Saudi Arabia to Behead Hajj Pilgrim
Tue, October 29, 2013
A Bangladesh group staged a mock beheading to protest Saudi Arabia's use of the brutal punishment. (Photo: © Reuters)
The agency reports that Salaam Kazim was arrested for crying in the Baqi Cemetery after being told to stop by Saudi security forces.
The cemetery is a point of contention between Sunni and Shiite Muslims after the King of Saudi Arabia demolished the mausoleums at the site in 1925. The destruction, which was decried internationally, included the mausoleum containing the remains of Mohammed’s grandson, the second in line of imams revered in Shiite Islam.
In the course of his arrest, Kazim objected to the presence of the Saudis (who adhere to the Wahhabi school of Sunni Islam) being in the cemetery and summarily cursed the forces and their teachings. Kazim was arrested immediately, taken to court and sentenced to be beheaded after the Hajj.
The incident comes on the heels of a statement released by Amnesty International about their latest report on Saudi Arabia’s dismal human rights record. Amnesty released the statement ahead of a UN Human Rights Council meeting in Geneva to discuss the Kingdom’s human rights record.
Amnesty’s latest report titled "Saudi Arabia: Unfulfilled Promises," criticizes the Kingdom for “ratchet[ing] up the repression" in the last four years. Since 2009, the Amnesty report says that Saudi Arabia has engaged in "an ongoing crackdown including arbitrary arrests and detention, unfair trials, torture and other ill-treatment.”
The UN meeting in Geneva, meanwhile, saw 80 of the 102 countries who spoke praising the Kingdom for its advancement of human rights and adherence to international standards.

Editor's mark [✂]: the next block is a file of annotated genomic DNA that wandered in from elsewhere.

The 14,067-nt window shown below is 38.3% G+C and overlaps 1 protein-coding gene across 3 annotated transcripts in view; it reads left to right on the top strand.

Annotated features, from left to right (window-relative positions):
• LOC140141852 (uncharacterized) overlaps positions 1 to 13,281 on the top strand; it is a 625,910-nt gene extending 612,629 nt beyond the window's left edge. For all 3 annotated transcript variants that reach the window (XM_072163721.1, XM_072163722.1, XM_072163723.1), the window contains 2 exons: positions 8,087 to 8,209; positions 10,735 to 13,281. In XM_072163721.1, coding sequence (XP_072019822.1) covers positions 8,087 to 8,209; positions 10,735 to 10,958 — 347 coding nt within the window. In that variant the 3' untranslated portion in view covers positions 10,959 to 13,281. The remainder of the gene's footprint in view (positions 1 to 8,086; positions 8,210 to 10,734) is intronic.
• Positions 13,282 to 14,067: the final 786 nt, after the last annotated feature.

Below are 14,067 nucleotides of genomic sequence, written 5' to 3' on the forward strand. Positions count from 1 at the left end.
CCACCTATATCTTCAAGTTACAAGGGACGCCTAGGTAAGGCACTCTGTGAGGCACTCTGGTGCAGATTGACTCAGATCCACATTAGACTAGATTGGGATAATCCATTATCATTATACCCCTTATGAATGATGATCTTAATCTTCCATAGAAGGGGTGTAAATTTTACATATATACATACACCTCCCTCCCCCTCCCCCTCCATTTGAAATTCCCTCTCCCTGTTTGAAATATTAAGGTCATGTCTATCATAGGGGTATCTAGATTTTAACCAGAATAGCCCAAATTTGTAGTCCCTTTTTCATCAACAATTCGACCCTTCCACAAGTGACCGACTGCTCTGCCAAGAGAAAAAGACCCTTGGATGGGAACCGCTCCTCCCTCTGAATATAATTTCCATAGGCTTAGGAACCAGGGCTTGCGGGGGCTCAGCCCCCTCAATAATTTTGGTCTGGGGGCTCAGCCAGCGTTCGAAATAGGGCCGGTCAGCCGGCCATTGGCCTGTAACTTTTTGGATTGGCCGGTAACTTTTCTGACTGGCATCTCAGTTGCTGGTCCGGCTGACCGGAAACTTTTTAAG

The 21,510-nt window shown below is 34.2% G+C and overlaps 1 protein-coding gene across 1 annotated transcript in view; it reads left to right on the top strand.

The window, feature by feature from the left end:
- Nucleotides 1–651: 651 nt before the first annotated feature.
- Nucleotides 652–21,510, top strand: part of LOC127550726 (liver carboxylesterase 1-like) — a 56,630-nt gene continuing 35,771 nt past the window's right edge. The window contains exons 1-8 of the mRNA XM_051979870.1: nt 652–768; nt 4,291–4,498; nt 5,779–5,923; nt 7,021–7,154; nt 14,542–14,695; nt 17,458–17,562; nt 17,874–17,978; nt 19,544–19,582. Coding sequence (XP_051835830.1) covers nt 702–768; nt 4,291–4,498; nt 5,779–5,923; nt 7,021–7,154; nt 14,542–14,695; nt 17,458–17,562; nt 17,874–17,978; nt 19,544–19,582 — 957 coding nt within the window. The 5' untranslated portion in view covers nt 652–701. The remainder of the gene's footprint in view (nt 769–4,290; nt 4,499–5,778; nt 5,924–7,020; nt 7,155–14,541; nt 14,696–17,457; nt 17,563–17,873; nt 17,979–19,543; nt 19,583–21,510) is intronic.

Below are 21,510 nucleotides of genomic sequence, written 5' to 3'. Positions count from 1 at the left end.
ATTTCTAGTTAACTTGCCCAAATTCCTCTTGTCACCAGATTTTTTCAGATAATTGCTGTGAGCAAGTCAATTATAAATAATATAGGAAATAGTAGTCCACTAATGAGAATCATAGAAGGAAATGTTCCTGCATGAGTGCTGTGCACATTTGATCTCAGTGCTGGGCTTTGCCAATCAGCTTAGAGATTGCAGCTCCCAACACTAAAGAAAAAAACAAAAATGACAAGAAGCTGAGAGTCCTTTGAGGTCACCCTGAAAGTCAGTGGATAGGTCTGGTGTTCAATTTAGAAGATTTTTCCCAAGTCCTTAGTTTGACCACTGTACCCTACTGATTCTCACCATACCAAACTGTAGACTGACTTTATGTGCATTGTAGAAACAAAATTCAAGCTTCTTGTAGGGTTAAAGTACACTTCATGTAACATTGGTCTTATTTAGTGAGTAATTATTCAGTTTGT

Countries such as Egypt praised the Saudis saying, “We commend Saudi Arabia’s progress to protect and promote human rights, and welcome work done to strengthen role of women..."
Even France weighted in on the side of the Saudi’s saying, "We commend Saudi Arabia with its progress in the role of women in society..."
Ironically, Saudi Arabia is the only country in the world where women are forbidden to drive. In addition, their freedom is severely restricted by the legal requirement to be accompanied in public by a male guardian at all times. In the sharia-adherent Kingdom, women can be publicly whipped for the “crime” od being raped.
Denmark also lauded the Saudi’s human rights record, declaring, "We commend Saudi Arabia's progress in the promotion of rights for women in recent years…"
In contrast, the Amnesty report cites the imprisonment of well-known human rights activists, including the two co-founders of the Saudi Civil and Political Rights Association, each of whom were sentenced in March to a minimum of 10 years in prison for the “cybercrime” of using the social media forum Twitter to criticize the lack of political and social freedom in Saudi Arabia.
In addition, the report lists the Kingdom’s "systemic discrimination of women in both law and practice," as well as their discrimination of minority groups (including Shiite Muslims) and their abuse of migrant workers.
The report continues to shed light on Saudi Arabia’s record of "executions based on summary trials and 'confessions' extracted under torture." According to the AFP, the Saudis have executed 69 people this year alone. (Under sharia law practiced by the Kingdom, crimes such as apostasy, murder, rape and even armed robbery and drug trafficking are punishable by death.)
Moreover, "Saudi Arabia's previous promises to the UN have been proven to be nothing but hot air," said Amnesty's Middle East-North Africa director Philip Luther, accusing the kingdom of relying "on its political and economic clout to deter the international community from criticizing its dire human rights record."
Luther added, "For all the peaceful activists that have been arbitrary detained, tortured or imprisoned in Saudi Arabia since, the international community has a duty to hold the authorities to account."